Here an invitation by Lisa Clughen that you might be interested in:
NEXT #creativeHE CONVERSATION APRIL 18-22th: The Role of the Body in Creative Processes & Practices
April 21st has just been designated a UN World Creativity & Innovation Day and we are inviting you to join us to explore the theme of ‘the role of the body in creativity’ at:
We tend to think of creativity as an imaginative cognitive process that is often depicted as a light bulb sparking off in our heads. In this conversation, though, we want to explore the ways in which our whole bodies are involved in creative processes and practices.
The conversation is open to anyone who has an interest in the theme of the body and creativity, and all perspectives and shared experiences are welcome. We are particularly interested in the views of people who work in higher education as the role of the body in teaching and learning processes is not often addressed. We also welcome the involvement of creative practitioners and tradespeople, who will have particular insights into this phenomenon.
DAY 1 April 18: Introductory activity
DAY 2 April 19: The role of the body in helping others to learn
DAY 3 April 20: Your body and the way you inhabit particular spaces that encourage your creativity
DAY 4 April 21: The role of the body in disciplinary or work contexts in which you are creative
DAY 5 April 22: The challenge of enabling learners to become more aware of the ways in which their bodies are involved in their own creativity
Further information will be provided daily at: #creativeHE You can participate at:
The conversation takes place during World Creativity and Innovation Week and it is Creative Academic’s and #creativeHE’s contribution to this event.
The conversation is being led by Lisa Clughen (Nottingham Trent University) and supported by Norman Jackson and Maria Kefalogianni
Come and join us on November 8th 2016 at Middleport Pottery in Longport (near Stoke-on-Trent) to find out about using genre as pedagogcial resource. The first in a series of Writing-PAD events this academic year focusing on genre(s), this day introduces a theoretical framework for exploring genres and their affordances, including a recent example of how this can work as pedagogical practice. Via a tour of this very special venue, we will not only explore a valued English Heritage site, but also use this as a starting point for playing with the idea of genre and regenring in our own teaching practices. The day will also include the launch of the recently published book Writing Essays by Pictures by Alke Groppel-Wegener.
Cost £145 : Includes the whole day, with refreshments on arrival and in the afternoon, a delicious buffet lunch, a special tour of the venue and your own copy of Writing Essays by Pictures.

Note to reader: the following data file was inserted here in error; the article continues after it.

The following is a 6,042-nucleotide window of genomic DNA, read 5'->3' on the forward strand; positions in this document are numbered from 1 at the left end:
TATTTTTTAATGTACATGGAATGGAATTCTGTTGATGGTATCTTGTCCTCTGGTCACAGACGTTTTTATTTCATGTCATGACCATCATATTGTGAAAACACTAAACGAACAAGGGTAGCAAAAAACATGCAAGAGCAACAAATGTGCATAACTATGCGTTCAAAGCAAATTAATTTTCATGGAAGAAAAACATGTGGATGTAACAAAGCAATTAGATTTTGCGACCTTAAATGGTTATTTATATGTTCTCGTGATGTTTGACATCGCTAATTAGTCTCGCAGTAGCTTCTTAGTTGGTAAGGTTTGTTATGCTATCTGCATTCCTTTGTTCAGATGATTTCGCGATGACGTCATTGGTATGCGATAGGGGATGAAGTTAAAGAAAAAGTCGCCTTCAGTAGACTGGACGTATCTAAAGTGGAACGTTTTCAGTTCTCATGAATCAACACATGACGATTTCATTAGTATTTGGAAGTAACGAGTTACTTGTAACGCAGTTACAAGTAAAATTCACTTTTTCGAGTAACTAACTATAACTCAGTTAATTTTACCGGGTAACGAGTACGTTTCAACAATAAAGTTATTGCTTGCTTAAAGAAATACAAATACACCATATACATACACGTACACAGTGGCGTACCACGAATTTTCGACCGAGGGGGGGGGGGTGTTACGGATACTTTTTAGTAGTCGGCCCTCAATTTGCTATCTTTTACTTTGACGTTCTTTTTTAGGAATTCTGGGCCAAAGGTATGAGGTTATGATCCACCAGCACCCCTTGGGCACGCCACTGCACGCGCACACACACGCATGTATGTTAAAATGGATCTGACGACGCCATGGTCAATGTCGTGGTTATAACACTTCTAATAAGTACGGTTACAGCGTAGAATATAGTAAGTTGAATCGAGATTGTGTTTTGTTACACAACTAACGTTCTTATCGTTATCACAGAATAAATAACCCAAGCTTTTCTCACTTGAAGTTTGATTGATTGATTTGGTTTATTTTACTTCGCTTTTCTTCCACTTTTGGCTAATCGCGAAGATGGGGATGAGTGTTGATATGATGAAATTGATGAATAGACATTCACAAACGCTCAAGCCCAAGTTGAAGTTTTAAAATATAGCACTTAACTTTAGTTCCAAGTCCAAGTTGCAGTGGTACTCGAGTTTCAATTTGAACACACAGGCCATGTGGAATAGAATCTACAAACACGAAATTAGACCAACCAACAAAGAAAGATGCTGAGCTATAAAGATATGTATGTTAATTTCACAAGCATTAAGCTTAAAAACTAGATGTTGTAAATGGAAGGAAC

10-10.30 Registration and Refreshments
11-12 Genre as Pedagogical Resource by Dr Fiona English
12-12.30 Writing Essays by Pictures by Dr Alke Groppel-Wegener
12.30 – 1 Discussion
2-3.30 The Pottery and beyond
3.30 – 4.15 Linking Theory and Practice
4.15 – 4.45 Discussion of the day
Dr Fiona English is Honorary Senior Research Associate at UCL Institute of Education with a background in linguistics and language and literacies in education. Much of her research has been concerned with student writing and academic literacies, with her book Student Writing and Genre using a social semiotic perspective to explore the relationship between genre and the production of academic knowledge. More recently she has published Why do Linguistics?: Reflective Linguistics and the Study of Language with Tim Marr.
Dr Alke Groppel-Wegener is Associate Professor of Creative Academic Practice at Staffordshire University and a National Teaching Fellow. Having trained as a theatre designer but ending up teaching study skills, she became frustrated with the traditional ways of teaching academic practice, which has led her to develop her own approach being inspired by the creative processes of art and design and collated her strategies as Writing Essays by Pictures: A Workbook for students. She blogs at www.tactileacademia.com.
Middleport Pottery is home to Burleigh Ware, which is still made on site using traditional craftsmanship. (And there is a shop where you can get your own Burleigh Ware, too). It was restored with the help of the Princes Regeneration Trust, has become a top visitor attraction and the home of The Great Pottery Throwdown.
It is a short walk from Longport Train Station, a 5 minute train ride from Stoke-on-Trent, and we would encourage participants to use public transport.
Please note that this is an old site and some of the areas are cobbled and might present a problem for people with mobility issues. It is advised that you wear sturdy shoes (no high heels) for the tour, and that you let the organiser know of mobility issues in advance, so that she can discuss your needs.